Footage from a RIP warehouse party 21 years ago in what is now our studio. From a documentary entitled Where’s you Child. Compare the dodgy looking alley that was Clink St then with the tourist thoroughfare it’s become today…
Thankfully the studio’s a bit nicer to work in now..
Although we did lug (at 93kg per cabinet ‘lug’ is the appropriate word) a 5kW Funktion One rig up the stairs last Christmas in honour of the studios previous past.
Watched Hanke’s new film the White Ribbon at the Lumiere today and Christian Berger’s stunning black and white cinematography just looked amazing on that huge screen. I still need to let it sink in and probably give it another viewing once it’s released, it’s certainly a impressive film – but at two and a half hours it requires being in the right frame of mind to watch it. Not going to write up a review of it now but I’m giving it a full 5 marks.
Also caught Alain Resnais new film Wild Grass which Screen and Time Out absolutely loved, admittedly it was amazingly acted and brilliant shot but I just didn’t see what the fuss was about, in fact I’d be inclined to give it a (1 out of 5). I was nodding off a bit thoughout (my fault more than the films to be be fair) so may have missed the underlying subtleties. Peter Bradshaw in the Guardian writes “It has a sense of humour to which you must be finely attuned” I suspect if that’s the case I was ever going to tune into it.
On a film roll now, seen two unremarkable (Ang Lee and Johnny To) and two good (Loach and Almodovár) and a few in between, but still looking for a film to really blow me away or fall in love with, maybe it just won’t happen this year. Tarantino’s Inglorious Basterds is screening later and you can already feel the anticipation on the Crosisitte. I haven’t been holding out huge hopes for it based on the trailer, but the dailies have been hyping it up and at the press call Quentin announced “This might be my masterpiece“.
I try to ignore any online reviews (I want to see it with untainted eyes) and spend the rest of the afternoon having lunch on a yacht anchored in the waters just off the Hotel Du Cap seeing if we can spot Quentin, Brad or Angelina having their lunch – seriously the number of paps hanging off the side of the rocks trying to get a photo is crazy, from the boat they look like little insects.
So nice to be away from the hustle bustle of the Crositte and floating in the sea for a few hours, can sort of understand why billionaires buy these things now.
Get back and hear a rumour that an extra screening of Inglorious Basterds has just been added and will be shown 30 minutes after the main premiere starts in the Lumiere at the Bazin next door and sure enough when we get their a reasonable short queue is forming, no one knows for certain if the rumour is true, least the attendants on the door, but as the rumour spreads the queue starts to grow exponentially and then it starts moving, we get in and grab out seats and almost immediately the film starts, huge whoops as “A BAND APART” and the Weinstien’s logo appears on the screen, yes the rumour is true and even bigger cheer when Quentin’s name appears.
Unfortunately the cheering was more subdued at the end, with pockets of clapping from the audience, but on the whole a sense of disappointment seemed to have filled the air, not that it had been a painful 2 hours and 40 minutes, more that once again Tarrintino hadn’t lived up to the possibly overly high expectations. Will write up my thoughts on this in full over the weekend when I have a bit more time.
Will be interesting to see how much the version screened at Cannes will differ from the final theatrical released version.
In short I enjoyed it, but also had some serious problems with it, it’s certainly a long way from being Tarintino’s “Masterpiece” – for now I’m giving in a fence sitting (3 out of 5)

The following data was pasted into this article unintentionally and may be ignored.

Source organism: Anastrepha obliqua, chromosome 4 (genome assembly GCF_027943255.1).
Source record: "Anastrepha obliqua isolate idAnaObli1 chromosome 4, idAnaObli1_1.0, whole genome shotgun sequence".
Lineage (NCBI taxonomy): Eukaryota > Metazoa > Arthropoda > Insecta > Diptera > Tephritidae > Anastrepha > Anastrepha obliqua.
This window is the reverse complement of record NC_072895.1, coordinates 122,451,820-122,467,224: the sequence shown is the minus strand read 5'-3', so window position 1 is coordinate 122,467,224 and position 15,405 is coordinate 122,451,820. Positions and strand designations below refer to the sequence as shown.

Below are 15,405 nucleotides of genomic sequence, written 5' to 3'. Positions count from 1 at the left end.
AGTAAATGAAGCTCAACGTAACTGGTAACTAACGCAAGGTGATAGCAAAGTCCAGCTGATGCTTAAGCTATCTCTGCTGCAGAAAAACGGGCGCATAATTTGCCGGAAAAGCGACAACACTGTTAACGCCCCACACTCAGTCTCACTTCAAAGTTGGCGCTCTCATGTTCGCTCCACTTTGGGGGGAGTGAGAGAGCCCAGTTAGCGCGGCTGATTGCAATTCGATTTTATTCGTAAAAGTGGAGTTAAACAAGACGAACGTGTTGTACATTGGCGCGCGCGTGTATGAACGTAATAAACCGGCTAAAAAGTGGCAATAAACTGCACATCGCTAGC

Watched Cristian Mungiu’s (4 months, 3 weeks) portmanteau Tales From The Golden Age, a very enjoyable set of 5 shorts parodying life in the Ceausescu’s Romainia – my favourites were the The Legend Of The Official Visit and the The Legend Of The Greedy Policeman (3 out of 5)
Caught the 3pm screening of Almodóvar’s Broken Embraces in the Lumiere (4 out of 5) nothing really new in terms of Almodóvar but a great mix of noir and melodrama, intertwining plots and a film within a film.
In the evening headed down the beach for an enjoyable evening at the EIFF / Scotish film party
Grabbed some dinner in the old town and finished the evening off with some great cocktails over at the Wild Bunch villa.
Caught Johhny To’s new film Vengence (2 out of 5) in the morning, lots of stilted acting and a major plot device that appears out of nowhere which which have most directors laughed out of the cinema. While not really excusable, somehow I managed to suspend my disbelief and just enjoy the action scenes which as always in a To film are stunning.
Watched Ken Loach’s Looking for Eric in the Lumiere (4 out of 5) enjoyable, funny, heartfelt, the ending seems a bit silly and at odds with the rest of the film, but not so much that it ruins it. In short an excellent Ken Loach film which I expect will do particularly well theatrically in the the UK at least. Decide that I’m not going to make the 4pm market screening of Bright Star and instead catch a panel titled “It’s a mad, new media world” at AmPav.
Saw Hierro in the evening – billed as a Spanish psychological horror from the producers of Pan’s Labyrinth and the Orphanage. That “from the producers of..” tag line should have set alarm bells ringing earlier. It’s the story of a lost boy and his mothers attempt to find him. Well shot but it felt more like the work of a competent commercials or music vid director than someone used to working in narrative film. Still trying to decide if it was the lack of plot of just the bad development of it, but it just didn’t work for me. I think the sweeping music every time someone opened a door was the final straw. At it’s best it left me disinterested in the mother and her plight and at others just simply irritated. I’m giving it (1 out of 5). I’m probably being extra harsh on Heirro as the late start to the film and a packed Croisette afterwards meant I missed a third screening of Un Prophet.